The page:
Christianity 201

December 12, 2017

Thinking about Different Types of Congregational Worship

But if all of you are prophesying, and unbelievers or people who don’t understand these things come into your meeting, they will be convicted of sin and judged by what you say. As they listen, their secret thoughts will be exposed, and they will fall to their knees and worship God, declaring, “God is truly here among you.” Well, my brothers and sisters, let’s summarize. When you meet together, one will sing, another will teach, another will tell some special revelation God has given, one will speak in tongues, and another will interpret what is said. But everything that is done must strengthen all of you.
I Cor. 14:26 NLT emphasis added

It’s been six months and a good time to make another visit to Seven Minute Seminary. This is a 7-minute video teaching today. I don’t like defaulting to videos, but this particular organization, Seedbed, always provides us with material that leads to deep thought. Rev. Glenn Packiam is Senior Pastor of New Life Church in Colorado Springs. He sees the three paradigms in use in our gathering services as being (1) Encounter, (2) Formation, and (3) Mission. “While it’s tempting to privilege one model over the other, a deep theology of the Holy Spirit can help the church keep these purposes of worship in healthy tension.”


Bonus item for those of you who like church history:

While deciding which video to include today, I was interested in the title of this one, “The Birth of Band Meetings.”  If you want to hashtag this, the category would be Pietism.  He describes it as a Protestant movement that predates Protestantism itself. John Hus (aka Jan Hus) was key to this movement, as was Count Zinzendorf (aka Count Nicholas Ludwig von Zinzendorf.) And you thought church history was boring.

“The band meeting was a form of discipleship that helped small groups of men and women practice intense vulnerability and confession of sin together. It helped sustain the Methodist revival in the 18th century, which was preceded by other versions of this spiritual renewal across Europe. Watch this Seven Minute Seminary video by Dr. Scott Kisker [professor of History of Christianity at United Theological Seminary] as he traces the history of this powerful spiritual discipline.”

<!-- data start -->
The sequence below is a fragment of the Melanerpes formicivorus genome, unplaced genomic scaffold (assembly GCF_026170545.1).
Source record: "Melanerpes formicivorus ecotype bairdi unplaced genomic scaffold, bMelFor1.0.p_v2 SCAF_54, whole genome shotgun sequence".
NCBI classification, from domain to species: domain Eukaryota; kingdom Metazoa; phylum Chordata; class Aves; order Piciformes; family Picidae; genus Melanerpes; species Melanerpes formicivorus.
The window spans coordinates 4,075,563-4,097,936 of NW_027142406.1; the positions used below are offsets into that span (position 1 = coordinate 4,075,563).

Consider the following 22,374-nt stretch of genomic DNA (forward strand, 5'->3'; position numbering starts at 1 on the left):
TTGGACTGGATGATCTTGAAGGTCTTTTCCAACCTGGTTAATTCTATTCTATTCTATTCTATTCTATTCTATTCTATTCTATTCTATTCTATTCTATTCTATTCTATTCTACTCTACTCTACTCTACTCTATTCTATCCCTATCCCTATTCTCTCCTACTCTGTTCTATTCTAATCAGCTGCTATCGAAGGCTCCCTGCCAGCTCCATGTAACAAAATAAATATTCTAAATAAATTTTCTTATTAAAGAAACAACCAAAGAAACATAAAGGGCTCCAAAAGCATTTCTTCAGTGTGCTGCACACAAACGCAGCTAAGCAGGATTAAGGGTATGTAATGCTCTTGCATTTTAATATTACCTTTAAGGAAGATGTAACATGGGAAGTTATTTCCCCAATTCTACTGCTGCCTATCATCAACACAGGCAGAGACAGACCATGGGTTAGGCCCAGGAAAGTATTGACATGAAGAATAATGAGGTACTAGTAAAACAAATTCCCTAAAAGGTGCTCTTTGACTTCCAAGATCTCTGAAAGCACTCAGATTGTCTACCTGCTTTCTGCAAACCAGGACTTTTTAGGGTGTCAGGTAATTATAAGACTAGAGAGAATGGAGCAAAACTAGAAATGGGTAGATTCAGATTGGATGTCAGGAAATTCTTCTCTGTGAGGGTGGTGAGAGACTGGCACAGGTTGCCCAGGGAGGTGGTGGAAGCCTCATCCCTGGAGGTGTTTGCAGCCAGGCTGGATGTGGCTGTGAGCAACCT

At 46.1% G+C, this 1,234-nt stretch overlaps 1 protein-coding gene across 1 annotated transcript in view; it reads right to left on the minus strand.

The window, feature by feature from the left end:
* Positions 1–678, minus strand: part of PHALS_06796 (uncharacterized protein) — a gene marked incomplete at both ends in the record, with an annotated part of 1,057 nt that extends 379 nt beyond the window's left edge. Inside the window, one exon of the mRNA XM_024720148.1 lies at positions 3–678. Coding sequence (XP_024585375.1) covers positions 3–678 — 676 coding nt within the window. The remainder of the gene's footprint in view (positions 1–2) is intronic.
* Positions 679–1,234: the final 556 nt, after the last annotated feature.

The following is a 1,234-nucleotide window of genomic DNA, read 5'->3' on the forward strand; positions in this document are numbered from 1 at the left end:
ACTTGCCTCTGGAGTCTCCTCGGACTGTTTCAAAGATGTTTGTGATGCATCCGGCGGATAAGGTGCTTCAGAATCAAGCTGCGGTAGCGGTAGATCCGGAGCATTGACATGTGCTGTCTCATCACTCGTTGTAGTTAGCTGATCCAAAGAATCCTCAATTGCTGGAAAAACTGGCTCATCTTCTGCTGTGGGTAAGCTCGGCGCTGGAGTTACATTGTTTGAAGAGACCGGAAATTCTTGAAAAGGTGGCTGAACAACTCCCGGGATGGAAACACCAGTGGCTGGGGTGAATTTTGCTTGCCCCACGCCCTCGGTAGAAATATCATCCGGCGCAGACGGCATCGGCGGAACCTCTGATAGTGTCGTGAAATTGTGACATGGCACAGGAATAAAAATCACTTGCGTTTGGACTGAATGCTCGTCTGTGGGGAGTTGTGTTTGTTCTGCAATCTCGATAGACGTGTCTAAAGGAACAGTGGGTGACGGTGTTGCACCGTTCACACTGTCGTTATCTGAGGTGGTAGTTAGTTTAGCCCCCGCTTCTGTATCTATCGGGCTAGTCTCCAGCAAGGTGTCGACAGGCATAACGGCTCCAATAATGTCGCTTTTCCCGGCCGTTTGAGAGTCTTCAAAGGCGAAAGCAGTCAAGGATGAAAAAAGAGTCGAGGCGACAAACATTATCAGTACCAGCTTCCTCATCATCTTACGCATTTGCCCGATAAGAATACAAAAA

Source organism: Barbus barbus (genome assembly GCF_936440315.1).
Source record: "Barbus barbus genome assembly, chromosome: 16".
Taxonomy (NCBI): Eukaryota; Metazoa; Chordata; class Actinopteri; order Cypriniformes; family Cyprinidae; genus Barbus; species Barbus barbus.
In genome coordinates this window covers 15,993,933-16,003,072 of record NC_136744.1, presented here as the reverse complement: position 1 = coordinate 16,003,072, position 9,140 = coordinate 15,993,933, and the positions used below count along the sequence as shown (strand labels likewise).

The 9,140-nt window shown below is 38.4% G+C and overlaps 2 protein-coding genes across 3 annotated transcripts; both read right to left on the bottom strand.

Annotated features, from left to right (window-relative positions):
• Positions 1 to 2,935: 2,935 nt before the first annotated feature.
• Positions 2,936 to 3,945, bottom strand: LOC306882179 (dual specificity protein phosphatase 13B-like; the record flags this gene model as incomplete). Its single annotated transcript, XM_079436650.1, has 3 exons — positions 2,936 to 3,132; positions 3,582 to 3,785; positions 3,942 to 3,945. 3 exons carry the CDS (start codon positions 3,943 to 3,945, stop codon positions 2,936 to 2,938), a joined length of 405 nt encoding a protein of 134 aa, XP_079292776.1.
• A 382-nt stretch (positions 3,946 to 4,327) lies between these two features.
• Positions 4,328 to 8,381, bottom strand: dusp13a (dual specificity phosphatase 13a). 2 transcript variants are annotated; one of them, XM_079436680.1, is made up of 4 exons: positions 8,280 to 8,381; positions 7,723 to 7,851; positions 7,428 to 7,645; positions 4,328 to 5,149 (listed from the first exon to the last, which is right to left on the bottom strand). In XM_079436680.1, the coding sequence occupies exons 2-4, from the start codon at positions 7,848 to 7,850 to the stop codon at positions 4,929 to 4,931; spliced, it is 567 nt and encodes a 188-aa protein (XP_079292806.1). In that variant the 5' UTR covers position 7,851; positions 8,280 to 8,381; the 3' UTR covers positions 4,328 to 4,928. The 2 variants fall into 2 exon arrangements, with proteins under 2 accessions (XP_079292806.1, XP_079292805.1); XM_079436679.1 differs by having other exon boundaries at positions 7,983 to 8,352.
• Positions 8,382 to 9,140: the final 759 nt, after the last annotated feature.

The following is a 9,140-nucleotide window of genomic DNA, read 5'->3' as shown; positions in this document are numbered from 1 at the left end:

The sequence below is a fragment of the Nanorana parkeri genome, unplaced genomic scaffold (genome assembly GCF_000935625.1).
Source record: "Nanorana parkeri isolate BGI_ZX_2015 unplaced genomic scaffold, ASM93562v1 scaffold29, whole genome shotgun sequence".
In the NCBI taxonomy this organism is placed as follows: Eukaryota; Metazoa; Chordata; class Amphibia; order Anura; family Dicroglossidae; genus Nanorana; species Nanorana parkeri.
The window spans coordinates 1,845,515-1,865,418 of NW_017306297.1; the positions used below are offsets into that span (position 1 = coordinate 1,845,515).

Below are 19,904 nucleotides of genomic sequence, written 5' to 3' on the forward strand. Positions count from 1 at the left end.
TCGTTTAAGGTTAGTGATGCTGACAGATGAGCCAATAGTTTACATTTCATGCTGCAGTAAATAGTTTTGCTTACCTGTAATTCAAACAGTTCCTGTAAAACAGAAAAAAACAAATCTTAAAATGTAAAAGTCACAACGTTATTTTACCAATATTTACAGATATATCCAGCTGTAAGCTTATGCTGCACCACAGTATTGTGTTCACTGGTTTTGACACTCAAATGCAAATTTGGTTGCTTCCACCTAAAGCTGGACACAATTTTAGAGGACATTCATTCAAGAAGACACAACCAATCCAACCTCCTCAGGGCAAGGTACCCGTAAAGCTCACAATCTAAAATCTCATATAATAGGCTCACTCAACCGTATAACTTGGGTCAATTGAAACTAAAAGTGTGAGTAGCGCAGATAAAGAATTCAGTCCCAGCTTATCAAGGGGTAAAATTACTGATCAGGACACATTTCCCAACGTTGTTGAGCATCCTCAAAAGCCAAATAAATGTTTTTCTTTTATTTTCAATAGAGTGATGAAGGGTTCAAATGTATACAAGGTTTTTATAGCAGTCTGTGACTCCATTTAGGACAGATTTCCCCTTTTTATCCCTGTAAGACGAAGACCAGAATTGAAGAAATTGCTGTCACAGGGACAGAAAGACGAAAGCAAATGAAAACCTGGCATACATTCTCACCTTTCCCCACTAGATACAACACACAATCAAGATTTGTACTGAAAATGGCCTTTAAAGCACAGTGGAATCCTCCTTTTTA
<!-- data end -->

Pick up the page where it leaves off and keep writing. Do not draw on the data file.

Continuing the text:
Other hashtags here would include The Moravian Church and The Religious Societies Movement. And Oxford Methodism. And John Wesley. Hey, one movement leads to another. Watch this. It’s really fascinating if you’re a religion nerd like me.

 

 

 

August 5, 2015

Knowing Our History

Church History 2


Luke 24:27 And beginning with Moses and all the Prophets, he explained to them what was said in all the Scriptures concerning himself.

 

Today we pay a return visit to the website GCD (Gospel-Centered Discipleship) and this time around the featured writer is Dallas-Fort Worth pastor Zachary Lee. To read this at source, click the title below.

9 Basic Reasons to Study Church History

For many, just the word “history” brings up bad memories from high school.  When I hear the word “history,” I think of random things such as Charlemagne, carpet-baggers, Huguenots, dates, times, presidents, and a bunch of things I forgot until we studied WWII (which was actually interesting).

For most Christians, church history is the same way. We don’t really know much about it. We know a little about the Apostles in the book of Acts, then there is a bunch of stuff we think is weird and too “Catholic,” and then there is the Reformation, and here we are today with prosperity preachers and Joel Osteen.

So is church history important? Is it useful for discipleship? How much should we study it? My hope is to briefly sketch why I think church history is important for evangelicals today and is actually a gift from God to help us understand how to apply his Word. Why study church history?

1. Church history reminds us that we are part of a larger family of faith.

We have a tendency to think the church really began in our lifetime with cool pastors, conferences, and podcasts. Or, we have a tendency to think the church really began at the Reformation. We forget that there has always been a remnant. There has always been a true church. Jesus promised that the gates of Hades would not prevail against his church and the gates of Hades never have. People loved Jesus in the early church (Irenaeus, Athanasius, Augustine, et. al.), in the middle ages (Thomas Aquinas, Anselm, et. al.), in the Reformation (Luther, Calvin, et. al.), in the early modern era (Edwards, Whitfield, Wesley, et. al.), and in the modern era (Machen, Henry, Barth, et. al.). On the one hand, church history protects us from thinking our denomination is right and everyone else is wrong (most of our denominations are less than 400 years old), and, on the other hand, it reminds us that we are part of a larger family of faith dating back more than 2,000 years.